Marvell, Andrew (1586?-1641) (DNB00)
MARVELL, ANDREW, the elder (1586?–1641), divine, born at Meldreth in Cambridgeshire about 1586, was educated at Emmanuel College, Cambridge. In 1608 he took the degree of M.A. In 1610 he is found signing the registers of Flamborough in Yorkshire as 'minister' and in 1611 as 'curate.' Three years later he was given the living of Winestead in Holderness, to which he was inducted on 23 April 1614. In 1624 he removed to Hull as master of the grammar school there, and became about the same time master of the Charterhouse and lecturer at Holy Trinity Church. He was drowned on 23 Jan. 1640-1, while crossing the Humber (Kippis, Biog. Brit. v. 3052; Gent, Hist. of Hull, ed. 1735, p. 141; Grosart, Works of Andrew Marvell, 1872, vol. i. Pref. pp. xx, xxv, xxxi; Fuller, Worthies, ed. Nichols, i. 165).
Marvell married twice: (1) Anne Pease, 22 Oct. 1612; (2) Lucy, daughter of John Alured, and widow of William Harris, Nov. 1638. By his first wife, who was buried in Holy Trinity Church, Hull, on April 1638, Marvell had three daughters and two sons, viz.: Anne, born 1615, married in 1633 James Blaydes; Mary, born 1617, married Edmond Popple in 1636; Elizabeth, born 1618, married Robert More in 1639; Andrew the poet, born 1621, the subject of a separate article; John, born 1623, died 1624 (Grosart, vol. i. pp. xxxii, xiv; Aitken, Poems of Andrew Marvell, vol. i. pp. xx).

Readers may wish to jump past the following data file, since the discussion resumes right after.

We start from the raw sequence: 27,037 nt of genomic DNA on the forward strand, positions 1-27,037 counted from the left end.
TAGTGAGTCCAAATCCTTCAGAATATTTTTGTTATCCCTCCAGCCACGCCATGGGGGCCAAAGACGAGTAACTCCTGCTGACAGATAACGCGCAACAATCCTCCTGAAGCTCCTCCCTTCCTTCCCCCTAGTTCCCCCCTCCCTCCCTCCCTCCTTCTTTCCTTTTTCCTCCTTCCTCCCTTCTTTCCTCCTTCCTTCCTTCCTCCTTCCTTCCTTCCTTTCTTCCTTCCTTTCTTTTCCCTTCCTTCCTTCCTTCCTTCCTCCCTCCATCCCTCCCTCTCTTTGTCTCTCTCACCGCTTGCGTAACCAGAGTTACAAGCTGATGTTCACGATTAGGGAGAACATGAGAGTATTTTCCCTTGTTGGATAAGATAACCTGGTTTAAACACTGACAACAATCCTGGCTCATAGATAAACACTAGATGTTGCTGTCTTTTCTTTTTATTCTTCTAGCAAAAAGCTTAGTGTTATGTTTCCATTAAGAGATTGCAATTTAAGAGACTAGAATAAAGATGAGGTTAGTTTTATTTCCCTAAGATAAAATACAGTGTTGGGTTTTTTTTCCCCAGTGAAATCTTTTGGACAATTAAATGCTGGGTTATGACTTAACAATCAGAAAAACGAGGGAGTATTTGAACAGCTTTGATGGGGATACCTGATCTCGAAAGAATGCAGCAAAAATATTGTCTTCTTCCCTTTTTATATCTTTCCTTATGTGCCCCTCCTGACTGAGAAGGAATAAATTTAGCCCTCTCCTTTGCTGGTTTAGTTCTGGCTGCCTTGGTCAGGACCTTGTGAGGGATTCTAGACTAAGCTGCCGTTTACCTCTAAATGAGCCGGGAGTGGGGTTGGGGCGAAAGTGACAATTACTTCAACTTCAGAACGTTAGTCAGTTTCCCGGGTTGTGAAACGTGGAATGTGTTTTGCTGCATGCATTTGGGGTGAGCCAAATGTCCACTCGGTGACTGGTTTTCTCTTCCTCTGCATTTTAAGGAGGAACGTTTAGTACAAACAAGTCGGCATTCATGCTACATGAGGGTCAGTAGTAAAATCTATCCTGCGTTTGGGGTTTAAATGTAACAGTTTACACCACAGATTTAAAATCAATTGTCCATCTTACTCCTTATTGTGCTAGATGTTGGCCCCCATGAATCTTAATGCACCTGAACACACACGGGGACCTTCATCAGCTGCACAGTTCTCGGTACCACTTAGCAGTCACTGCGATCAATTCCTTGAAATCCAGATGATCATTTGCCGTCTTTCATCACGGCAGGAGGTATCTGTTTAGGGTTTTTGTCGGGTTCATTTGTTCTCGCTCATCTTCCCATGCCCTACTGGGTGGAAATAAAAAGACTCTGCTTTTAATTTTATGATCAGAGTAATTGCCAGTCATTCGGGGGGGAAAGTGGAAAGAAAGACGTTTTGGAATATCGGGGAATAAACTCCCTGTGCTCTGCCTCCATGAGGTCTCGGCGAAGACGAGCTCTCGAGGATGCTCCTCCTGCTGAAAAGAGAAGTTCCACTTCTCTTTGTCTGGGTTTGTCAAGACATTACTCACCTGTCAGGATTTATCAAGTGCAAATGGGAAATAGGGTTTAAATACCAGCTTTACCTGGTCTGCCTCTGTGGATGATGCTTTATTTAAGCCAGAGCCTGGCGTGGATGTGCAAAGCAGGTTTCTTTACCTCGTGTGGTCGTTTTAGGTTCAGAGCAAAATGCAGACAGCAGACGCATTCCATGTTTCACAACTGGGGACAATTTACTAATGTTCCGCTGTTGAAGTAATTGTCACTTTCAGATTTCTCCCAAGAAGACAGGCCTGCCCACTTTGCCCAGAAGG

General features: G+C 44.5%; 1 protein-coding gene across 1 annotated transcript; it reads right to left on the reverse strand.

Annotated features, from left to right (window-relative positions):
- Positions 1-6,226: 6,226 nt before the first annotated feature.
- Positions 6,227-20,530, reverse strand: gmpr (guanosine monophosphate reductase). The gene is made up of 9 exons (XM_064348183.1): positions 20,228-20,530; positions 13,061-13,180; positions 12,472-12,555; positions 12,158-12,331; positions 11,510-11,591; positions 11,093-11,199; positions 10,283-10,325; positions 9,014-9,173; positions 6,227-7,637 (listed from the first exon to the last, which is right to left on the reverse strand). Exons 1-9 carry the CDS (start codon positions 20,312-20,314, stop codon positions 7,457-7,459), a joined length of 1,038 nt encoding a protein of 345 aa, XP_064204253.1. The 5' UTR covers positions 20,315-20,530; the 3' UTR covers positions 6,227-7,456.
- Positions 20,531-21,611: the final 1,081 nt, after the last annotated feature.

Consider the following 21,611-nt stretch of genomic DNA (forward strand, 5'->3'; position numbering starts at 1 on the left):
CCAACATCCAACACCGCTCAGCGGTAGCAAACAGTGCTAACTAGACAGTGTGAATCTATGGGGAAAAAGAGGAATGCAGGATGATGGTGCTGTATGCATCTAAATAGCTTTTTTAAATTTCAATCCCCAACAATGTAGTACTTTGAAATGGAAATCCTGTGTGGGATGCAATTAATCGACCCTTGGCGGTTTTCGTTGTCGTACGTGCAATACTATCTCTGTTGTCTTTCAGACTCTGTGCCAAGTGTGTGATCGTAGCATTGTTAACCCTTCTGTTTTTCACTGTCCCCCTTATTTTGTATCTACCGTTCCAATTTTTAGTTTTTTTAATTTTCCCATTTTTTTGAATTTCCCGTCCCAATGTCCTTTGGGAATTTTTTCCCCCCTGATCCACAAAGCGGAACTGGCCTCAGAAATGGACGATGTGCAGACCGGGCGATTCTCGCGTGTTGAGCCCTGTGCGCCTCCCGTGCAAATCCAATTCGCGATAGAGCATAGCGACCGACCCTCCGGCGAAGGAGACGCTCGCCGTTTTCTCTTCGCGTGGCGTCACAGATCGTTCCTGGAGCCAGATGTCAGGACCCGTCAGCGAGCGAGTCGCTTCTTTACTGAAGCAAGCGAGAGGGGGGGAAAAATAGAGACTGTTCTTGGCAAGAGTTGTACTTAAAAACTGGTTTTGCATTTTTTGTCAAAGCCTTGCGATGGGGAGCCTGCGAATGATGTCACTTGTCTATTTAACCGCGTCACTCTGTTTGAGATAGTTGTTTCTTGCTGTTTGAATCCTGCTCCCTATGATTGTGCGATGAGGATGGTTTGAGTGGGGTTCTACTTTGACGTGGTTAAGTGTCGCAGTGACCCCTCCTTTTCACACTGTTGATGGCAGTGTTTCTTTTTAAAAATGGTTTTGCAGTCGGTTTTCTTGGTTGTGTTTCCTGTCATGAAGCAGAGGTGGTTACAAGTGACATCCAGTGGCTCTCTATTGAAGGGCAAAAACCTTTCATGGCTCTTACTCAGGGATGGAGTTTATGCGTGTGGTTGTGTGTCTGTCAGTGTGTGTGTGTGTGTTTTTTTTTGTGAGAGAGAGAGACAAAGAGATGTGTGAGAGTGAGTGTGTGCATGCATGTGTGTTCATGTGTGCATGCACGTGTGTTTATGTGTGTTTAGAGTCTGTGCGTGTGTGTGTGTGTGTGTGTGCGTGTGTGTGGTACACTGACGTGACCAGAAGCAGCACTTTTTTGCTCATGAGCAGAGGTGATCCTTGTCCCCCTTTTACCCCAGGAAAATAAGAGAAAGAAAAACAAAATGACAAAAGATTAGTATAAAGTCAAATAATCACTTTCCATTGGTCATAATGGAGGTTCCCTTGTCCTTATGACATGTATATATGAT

Marvell is described by his son, in the second part of the 'Rehearsal Transprosed,' as 'having lived with some measure of reputation both for piety and learning, and was moreover a conformist to the established rites of the church of England, though none of the most over-running or eager in them' (Grosart, iii. 322). Fuller describes him as i most facetious in his discourse, yet grave in his carriage, a most excellent preacher, who, like a good husband, never broached what he had new-brewed, but preached what he had prestudied some competent time before' (Worthies, ed. Nichols, i. 165). In December 1637, when John Ramsden, the mayor of Hull, was carried off by the plague, Marvell 'ventured to give his corpse Christian burial, and preached a most excellent sermon, which was afterwards printed' (De La Pryme, manuscript 'History of Hull,' quoted in the Diary of Abraham de la Pryme, ed. by C. Jackson, p. 286). No copy of this sermon, however, is in either the Bodleian or the British Museum. A number of manuscript sermons and other papers of Marveil's in the possession of Mr. E. S. Wilson of Hull are described by Dr. Grosart (Marvell, Works, vol. i. p. xxv). Fuller, writing in 1662, says: 'His excellent comment upon St. Peter is daily desired and expected, if the envy and covetousness of pri- vate persons, for their own use, deprive not the public of the benefit thereof (Worthier, i. 165). A portion of an epistolary controversy between Marvell and the Rev. Richard Harrington of Marfleet is printed in Mr. T. T. Wildridge's 'Hull Letters' (p. 164). An elegy on Marvell, said to be from a parish register in the north of Yorkshire, is given in 'Notes and Queries,' 3rd ser. ii. 227.
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